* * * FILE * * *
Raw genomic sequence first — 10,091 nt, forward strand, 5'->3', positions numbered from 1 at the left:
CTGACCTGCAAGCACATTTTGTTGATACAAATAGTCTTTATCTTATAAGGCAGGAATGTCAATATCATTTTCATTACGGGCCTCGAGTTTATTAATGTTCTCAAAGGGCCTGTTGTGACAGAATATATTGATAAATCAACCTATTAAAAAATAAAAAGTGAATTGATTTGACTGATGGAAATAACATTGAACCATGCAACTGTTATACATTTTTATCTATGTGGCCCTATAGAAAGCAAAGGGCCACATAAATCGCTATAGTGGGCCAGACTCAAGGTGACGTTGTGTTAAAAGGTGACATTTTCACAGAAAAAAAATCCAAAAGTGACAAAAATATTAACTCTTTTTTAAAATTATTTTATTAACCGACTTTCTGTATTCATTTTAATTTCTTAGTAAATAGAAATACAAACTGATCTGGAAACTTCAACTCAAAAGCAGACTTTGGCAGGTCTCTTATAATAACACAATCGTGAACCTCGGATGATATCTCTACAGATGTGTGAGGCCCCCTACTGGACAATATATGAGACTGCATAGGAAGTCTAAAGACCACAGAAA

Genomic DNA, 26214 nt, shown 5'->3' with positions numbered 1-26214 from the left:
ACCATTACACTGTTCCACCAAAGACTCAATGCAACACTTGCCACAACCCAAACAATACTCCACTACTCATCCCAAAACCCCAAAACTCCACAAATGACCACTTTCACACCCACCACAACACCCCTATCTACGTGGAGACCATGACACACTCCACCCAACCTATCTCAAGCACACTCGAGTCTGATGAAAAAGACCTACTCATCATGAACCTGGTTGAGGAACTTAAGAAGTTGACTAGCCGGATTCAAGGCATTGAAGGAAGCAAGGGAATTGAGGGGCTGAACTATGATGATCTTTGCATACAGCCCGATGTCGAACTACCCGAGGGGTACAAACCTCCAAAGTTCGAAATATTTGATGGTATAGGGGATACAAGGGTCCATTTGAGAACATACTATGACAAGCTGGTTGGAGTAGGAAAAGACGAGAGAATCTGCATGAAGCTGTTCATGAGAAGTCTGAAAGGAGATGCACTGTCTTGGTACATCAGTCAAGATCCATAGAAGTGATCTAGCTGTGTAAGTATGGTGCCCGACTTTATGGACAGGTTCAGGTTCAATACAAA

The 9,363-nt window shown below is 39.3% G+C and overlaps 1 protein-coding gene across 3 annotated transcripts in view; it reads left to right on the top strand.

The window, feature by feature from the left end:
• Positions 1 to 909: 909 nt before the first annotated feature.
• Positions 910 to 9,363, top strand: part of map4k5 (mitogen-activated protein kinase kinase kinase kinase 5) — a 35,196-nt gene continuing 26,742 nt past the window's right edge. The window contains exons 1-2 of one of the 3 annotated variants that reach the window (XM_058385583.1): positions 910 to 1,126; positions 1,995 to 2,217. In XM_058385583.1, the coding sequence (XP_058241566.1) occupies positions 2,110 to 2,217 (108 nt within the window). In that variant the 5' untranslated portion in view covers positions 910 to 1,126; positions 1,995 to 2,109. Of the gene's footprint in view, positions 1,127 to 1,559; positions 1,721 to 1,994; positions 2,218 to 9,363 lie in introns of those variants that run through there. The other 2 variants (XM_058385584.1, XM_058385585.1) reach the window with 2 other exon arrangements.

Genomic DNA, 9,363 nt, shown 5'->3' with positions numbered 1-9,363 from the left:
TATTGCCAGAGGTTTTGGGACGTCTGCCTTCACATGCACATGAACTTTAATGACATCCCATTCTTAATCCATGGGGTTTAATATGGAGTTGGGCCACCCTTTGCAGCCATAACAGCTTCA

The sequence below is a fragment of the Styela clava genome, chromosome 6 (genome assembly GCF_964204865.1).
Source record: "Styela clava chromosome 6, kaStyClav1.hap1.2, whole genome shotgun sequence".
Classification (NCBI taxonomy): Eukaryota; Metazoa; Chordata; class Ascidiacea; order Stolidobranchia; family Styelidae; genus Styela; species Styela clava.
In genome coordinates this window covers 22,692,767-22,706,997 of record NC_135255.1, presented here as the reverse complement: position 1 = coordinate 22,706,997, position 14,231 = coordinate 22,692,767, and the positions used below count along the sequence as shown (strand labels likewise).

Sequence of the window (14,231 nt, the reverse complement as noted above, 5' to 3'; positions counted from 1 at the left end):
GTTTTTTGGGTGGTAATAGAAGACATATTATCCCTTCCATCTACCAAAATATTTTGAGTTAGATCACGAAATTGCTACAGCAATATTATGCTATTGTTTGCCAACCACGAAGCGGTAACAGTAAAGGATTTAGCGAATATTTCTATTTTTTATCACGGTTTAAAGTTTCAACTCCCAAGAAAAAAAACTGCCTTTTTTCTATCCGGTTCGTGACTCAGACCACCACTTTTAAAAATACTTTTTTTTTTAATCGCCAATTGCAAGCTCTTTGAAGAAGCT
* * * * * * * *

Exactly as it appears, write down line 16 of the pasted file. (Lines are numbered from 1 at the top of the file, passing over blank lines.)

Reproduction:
GTTTTTTGGGTGGTAATAGAAGACATATTATCCCTTCCATCTACCAAAATATTTTGAGTTAGATCACGAAATTGCTACAGCAATATTATGCTATTGTTTGCCAACCACGAAGCGGTAACAGTAAAGGATTTAGCGAATATTTCTATTTTTTATCACGGTTTAAAGTTTCAACTCCCAAGAAAAAAAACTGCCTTTTTTCTATCCGGTTCGTGACTCAGACCACCACTTTTAAAAATACTTTTTTTTTTAATCGCCAATTGCAAGCTCTTTGAAGAAGCT